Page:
One of the wonderful things about these life lessons is that they become incorporated into your being… they sustain you and drive you. Mine have pushed me to focus on the positive. I don’t think my mother would be surprised at what we are doing. I think she would be overwhelmed with how successful this movement has become. Most importantly, I would want her to know that not a day goes by that she is not in my thoughts. Her daughter is happy, and the tears seem to roll off my face easier when I’m smiling.



About Julie Greenbaum

Julie Greenbaum is the 22-year-old Co Founder/President of F*ck Cancer inwykiwyk™. F*CK CANCER inwykiwyk™ (an acronym, It’s Not What You Know, It’s Who You Know) is an innovative movement to unite the younger generation in fighting back against a disease that has affected too many lives.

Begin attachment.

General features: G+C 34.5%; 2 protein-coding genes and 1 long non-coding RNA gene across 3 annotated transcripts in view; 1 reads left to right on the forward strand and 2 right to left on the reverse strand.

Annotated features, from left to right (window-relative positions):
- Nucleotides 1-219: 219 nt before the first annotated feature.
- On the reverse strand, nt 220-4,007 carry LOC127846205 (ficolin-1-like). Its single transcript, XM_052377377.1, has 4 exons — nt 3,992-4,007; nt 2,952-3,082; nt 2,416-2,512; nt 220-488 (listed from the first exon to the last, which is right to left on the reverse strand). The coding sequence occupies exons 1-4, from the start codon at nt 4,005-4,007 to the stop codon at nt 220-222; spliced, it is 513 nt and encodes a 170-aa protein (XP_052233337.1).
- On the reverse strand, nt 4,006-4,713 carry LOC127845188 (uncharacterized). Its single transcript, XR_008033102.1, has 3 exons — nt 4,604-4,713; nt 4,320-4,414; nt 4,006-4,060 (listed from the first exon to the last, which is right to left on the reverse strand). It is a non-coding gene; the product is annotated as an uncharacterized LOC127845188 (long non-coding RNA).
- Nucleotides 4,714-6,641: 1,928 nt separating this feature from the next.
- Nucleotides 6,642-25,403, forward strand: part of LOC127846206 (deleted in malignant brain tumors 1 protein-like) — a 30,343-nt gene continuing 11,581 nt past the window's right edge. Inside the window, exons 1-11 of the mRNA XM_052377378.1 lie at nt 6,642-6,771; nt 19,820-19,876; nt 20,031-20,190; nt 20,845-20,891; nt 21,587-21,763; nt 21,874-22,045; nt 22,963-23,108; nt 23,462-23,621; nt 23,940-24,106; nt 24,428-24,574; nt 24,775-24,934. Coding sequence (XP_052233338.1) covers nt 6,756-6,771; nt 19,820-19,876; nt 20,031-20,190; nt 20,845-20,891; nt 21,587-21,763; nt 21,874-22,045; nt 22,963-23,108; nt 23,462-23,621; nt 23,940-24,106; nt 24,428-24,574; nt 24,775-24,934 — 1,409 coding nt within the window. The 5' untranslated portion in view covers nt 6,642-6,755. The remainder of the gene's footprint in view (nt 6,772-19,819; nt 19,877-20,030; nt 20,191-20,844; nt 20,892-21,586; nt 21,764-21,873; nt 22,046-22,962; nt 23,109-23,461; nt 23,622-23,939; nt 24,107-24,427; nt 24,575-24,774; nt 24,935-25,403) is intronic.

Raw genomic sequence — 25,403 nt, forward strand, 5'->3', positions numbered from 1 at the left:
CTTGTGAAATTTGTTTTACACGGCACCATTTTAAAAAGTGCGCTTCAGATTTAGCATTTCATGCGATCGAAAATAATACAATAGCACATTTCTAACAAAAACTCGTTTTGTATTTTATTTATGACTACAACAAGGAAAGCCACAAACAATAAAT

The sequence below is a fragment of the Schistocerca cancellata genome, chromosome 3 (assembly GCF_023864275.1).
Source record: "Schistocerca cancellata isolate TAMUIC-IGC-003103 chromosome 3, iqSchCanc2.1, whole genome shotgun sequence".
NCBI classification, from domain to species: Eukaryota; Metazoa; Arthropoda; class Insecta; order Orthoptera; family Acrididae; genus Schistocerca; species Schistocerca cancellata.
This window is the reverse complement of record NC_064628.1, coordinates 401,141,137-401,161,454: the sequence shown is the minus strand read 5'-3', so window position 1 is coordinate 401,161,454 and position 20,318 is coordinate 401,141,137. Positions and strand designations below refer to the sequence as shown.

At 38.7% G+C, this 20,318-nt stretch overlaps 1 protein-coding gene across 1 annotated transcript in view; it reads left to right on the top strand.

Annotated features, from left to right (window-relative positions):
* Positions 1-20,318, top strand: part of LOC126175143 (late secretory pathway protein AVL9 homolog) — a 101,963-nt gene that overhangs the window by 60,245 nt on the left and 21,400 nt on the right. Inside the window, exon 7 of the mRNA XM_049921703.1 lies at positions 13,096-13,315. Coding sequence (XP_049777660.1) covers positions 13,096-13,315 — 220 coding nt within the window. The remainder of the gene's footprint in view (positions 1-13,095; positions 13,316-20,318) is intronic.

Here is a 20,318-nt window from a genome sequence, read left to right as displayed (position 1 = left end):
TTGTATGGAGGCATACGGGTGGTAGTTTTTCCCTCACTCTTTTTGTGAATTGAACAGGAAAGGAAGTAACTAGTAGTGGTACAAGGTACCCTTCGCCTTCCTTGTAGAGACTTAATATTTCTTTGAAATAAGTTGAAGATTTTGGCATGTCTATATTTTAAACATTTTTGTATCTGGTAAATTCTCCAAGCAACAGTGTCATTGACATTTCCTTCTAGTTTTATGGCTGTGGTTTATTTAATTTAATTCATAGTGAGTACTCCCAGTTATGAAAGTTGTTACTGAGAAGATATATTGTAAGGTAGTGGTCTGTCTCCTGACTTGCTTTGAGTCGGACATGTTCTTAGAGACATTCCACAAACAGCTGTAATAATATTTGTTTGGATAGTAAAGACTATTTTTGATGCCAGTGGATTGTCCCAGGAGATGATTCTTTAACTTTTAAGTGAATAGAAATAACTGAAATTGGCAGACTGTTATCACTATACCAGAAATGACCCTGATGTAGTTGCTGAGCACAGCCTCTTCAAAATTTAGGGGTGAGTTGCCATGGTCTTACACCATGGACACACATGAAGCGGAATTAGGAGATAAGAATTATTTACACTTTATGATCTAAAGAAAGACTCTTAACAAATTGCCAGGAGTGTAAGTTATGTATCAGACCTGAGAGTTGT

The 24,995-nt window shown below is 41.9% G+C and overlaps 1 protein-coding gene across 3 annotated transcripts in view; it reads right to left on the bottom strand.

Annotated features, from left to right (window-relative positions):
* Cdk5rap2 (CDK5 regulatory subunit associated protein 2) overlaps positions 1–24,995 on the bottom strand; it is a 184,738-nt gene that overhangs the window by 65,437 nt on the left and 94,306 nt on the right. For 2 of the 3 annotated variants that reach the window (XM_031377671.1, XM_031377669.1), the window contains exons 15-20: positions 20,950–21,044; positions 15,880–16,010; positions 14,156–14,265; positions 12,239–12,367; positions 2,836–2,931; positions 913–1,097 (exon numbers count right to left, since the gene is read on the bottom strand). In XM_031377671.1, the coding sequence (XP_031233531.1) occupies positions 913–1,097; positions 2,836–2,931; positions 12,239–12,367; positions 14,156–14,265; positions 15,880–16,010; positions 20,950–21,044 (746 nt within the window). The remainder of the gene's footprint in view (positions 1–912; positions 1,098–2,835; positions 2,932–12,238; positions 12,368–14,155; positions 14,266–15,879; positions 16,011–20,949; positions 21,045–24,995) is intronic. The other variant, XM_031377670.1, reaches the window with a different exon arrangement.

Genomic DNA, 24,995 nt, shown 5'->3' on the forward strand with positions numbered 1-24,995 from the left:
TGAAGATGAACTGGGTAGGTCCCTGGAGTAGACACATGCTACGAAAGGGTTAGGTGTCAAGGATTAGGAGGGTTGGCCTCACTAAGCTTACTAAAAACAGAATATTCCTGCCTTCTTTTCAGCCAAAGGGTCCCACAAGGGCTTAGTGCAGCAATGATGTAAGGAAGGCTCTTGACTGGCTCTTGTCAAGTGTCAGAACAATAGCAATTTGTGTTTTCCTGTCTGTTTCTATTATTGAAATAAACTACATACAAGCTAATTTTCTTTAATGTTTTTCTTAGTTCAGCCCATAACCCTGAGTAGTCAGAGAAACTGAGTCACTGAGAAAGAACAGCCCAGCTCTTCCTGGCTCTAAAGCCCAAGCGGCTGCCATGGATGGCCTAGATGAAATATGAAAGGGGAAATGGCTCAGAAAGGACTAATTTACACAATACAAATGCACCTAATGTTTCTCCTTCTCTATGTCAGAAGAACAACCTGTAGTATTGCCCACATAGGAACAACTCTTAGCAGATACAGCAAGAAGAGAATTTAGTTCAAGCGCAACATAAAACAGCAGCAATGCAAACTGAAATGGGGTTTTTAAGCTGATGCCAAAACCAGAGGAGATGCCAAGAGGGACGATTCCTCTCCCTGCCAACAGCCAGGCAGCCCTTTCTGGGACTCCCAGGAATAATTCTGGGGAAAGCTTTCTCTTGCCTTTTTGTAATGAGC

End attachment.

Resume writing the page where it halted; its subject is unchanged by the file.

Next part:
F*CK CANCER’s international efforts began in Montreal in 2010, by co-founders Julie and Hillel Greenbaum, as a tribute to their mother/wife who lost her life to ovarian cancer on January 9th, 2010. After an extremely uncomfortable and invasive biopsy, several weeks before she passed away, a nurse came into the room and asked Julie’s mother, Jone, “So, how are you doing?” to which she replied with resolve and anger, “ How am I doing?! This is a walk in the park for me… F*CK CANCER!”

Their goal is to throw events all over North America to give young adults who have, in any way, been affected by the disease, a completely unique bonding experience. Entrance to the event is in the form of a t-shirt, rather than a ticket, that reads “F*CK CANCER” in different colors, representative of various cancer ribbons.

Money raised goes directly to major cancer research facilities across North America.

Jone and Julie Greenbaum

For more information please visit:

Facebook: @fcancernow
Twitter: @fcancernow
Instagram: @fcancernow

If this has inspired you in any way, please leave Julie a comment below. She will be reading.

This post was previously published on The Huffington Post Canada.